Did You Know ...

Notice to Itinerant Teachers and Teachers Required to Travel

All teachers, including itinerant teachers, should have a designated base school for the purposes of their travel allowance. The base school should "generally be the school where the teacher spends the greatest portion of his/her work time. Exceptionally, the Employer may designate a teacher's base school as a workplace other than where the teacher spends the greatest portion of his/her work time provided the designation is not made to avoid mileage expenses." (Memorandum of Agreement, section 1:07).

Teachers are entitled to mileage for any travel beyond the distance between their home and their base school. For example, if Sandra lives in Hunter River and her base school is Charlottetown Rural High School (20 km), where she is required to work at Summerside Intermediate School ( 45 km from her home), she is entitled to 50 km of mileage [ ( 45 km - 20 km) X 2 (to-and-from) = 50 km].
Teachers who have not been assigned a base school and who have not yet claimed their mileage allowance should contact the PEITF as soon as possible. Note that where a teacher has applied for an appointment to two separate part time positions, mileage is not payable.

In my role in member services I sometimes receive questions from members that warrant being shared with the membership as a whole, without disclosing identifying information. Here are a few questions that have recently been raised:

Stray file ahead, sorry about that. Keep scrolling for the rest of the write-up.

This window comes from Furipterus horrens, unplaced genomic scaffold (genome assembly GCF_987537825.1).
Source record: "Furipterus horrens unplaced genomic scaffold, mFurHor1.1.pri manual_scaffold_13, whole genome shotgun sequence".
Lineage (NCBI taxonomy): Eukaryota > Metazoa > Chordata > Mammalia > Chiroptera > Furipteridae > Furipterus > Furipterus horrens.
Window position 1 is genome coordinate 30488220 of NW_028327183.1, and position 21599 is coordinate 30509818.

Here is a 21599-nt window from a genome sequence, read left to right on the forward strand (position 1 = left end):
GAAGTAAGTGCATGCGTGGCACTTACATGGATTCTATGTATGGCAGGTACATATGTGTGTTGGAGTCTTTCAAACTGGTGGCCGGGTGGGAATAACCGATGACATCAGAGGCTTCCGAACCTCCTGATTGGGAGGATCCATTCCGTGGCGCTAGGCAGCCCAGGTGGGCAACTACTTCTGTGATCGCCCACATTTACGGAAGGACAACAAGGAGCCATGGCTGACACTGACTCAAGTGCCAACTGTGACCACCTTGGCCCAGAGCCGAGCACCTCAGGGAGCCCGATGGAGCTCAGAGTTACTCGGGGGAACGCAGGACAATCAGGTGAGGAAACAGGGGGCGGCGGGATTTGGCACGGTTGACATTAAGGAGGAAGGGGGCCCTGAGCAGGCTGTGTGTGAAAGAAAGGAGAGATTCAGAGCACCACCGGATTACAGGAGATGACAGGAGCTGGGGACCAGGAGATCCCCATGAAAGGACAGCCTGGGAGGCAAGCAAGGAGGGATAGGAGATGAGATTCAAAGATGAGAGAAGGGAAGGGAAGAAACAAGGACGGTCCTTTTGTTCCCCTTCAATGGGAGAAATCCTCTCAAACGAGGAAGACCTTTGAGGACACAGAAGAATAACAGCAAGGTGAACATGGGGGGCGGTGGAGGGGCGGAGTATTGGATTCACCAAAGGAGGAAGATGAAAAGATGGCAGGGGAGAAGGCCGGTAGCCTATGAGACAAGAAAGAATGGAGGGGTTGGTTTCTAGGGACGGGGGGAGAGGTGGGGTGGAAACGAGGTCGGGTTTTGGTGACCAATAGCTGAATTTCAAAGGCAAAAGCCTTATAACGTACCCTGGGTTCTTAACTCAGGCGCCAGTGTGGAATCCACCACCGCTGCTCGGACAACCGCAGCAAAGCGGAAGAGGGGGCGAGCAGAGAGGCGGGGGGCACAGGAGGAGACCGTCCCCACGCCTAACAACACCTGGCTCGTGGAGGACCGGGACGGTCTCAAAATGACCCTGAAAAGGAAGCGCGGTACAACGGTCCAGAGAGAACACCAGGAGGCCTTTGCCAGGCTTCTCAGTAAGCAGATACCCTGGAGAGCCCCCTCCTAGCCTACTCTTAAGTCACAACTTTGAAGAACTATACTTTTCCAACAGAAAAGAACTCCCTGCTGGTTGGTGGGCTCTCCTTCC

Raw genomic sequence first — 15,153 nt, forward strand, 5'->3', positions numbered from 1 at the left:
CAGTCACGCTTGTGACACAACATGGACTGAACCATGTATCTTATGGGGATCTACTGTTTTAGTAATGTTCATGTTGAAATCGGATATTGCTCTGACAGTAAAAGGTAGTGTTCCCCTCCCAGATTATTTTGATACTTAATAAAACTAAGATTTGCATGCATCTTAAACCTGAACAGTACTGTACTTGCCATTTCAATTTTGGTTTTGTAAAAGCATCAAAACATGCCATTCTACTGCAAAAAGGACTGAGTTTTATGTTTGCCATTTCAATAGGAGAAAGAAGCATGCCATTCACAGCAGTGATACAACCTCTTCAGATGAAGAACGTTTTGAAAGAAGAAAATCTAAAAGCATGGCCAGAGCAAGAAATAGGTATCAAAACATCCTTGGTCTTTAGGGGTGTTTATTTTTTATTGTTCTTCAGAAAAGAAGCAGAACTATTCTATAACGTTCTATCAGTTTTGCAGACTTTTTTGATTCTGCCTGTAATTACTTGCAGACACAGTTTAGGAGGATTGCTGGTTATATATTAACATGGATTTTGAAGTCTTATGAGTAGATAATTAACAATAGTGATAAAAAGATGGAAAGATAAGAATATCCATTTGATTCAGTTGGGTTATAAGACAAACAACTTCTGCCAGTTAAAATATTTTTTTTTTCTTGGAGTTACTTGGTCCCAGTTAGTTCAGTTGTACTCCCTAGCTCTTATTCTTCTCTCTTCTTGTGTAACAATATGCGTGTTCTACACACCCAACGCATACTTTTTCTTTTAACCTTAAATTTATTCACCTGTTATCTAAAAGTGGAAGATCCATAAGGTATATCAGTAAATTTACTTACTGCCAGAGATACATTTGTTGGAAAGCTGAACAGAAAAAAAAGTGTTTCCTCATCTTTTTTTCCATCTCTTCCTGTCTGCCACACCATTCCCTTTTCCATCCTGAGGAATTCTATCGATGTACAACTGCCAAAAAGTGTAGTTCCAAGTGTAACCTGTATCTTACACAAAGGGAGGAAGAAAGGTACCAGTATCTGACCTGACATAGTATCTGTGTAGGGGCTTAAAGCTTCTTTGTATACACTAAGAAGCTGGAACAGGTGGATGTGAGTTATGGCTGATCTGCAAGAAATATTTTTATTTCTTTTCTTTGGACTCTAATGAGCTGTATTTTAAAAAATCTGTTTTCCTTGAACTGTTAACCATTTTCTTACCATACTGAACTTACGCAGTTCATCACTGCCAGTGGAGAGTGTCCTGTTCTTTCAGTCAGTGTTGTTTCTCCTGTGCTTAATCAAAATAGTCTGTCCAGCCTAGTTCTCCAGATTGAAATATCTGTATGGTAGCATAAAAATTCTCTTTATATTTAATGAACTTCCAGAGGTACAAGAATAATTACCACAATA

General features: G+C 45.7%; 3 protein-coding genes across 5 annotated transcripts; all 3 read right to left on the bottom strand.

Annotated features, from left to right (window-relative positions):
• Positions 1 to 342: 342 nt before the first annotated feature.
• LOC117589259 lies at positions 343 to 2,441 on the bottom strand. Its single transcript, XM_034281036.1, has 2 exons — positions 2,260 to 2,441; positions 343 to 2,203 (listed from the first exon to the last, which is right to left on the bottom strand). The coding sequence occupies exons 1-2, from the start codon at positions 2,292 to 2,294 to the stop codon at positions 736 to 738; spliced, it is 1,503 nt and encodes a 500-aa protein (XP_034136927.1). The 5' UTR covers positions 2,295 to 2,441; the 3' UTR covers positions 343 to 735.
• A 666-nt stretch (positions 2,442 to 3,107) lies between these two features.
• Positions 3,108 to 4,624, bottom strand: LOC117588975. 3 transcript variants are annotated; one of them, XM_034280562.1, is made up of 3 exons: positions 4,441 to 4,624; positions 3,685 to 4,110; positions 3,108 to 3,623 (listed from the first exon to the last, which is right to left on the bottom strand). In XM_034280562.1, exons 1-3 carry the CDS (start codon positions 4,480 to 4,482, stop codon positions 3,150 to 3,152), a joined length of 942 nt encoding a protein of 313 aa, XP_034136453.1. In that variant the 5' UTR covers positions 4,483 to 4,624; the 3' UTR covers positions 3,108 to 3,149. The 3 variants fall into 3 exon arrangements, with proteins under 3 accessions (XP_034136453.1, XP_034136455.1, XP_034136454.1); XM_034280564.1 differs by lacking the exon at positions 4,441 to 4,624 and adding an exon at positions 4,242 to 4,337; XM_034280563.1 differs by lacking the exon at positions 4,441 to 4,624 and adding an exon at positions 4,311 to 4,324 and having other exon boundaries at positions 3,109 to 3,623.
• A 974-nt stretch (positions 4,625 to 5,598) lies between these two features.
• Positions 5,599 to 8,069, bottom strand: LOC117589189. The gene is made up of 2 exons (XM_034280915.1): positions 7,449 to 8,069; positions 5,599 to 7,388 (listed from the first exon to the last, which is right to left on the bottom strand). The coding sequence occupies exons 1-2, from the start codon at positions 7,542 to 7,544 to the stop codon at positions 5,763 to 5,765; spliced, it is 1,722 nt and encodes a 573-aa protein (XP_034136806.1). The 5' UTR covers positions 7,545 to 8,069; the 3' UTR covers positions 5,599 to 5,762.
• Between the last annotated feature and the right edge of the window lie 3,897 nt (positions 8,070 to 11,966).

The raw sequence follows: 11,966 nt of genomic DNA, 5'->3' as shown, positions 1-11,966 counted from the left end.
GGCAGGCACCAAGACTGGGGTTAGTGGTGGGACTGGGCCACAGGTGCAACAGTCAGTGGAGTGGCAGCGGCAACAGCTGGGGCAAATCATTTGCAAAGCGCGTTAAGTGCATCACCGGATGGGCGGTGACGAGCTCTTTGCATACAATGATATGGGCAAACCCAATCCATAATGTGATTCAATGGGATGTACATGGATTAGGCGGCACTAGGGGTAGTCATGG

What is a pre-retirement Leave? Am I eligible?

Within five years of retirement, teachers are eligible to take five paid leaves each up to 20 school days. The granting of such leaves is at the discretion of the school board. Pre­retirement leaves are funded through the teacher's own service gratuity; each day used for a pre-retirement leave is reduced from the teacher's service gratuity.

If I am on leave for part of the school year, am I still entitled to 20:03 days?

As a permanent or probationary teacher, you are entitled to your three 20:03 days regardless of whether you are away for part of the school year. In other words, if you take a maternity leave, parental leave, deferred leave, unpaid leave, etc. for part of the school year, you are still entitled to your three 20:03 days. As a further example, you could be expecting a child on October 1 and you would still be entitled to take three 20:03 days before you begin your leave.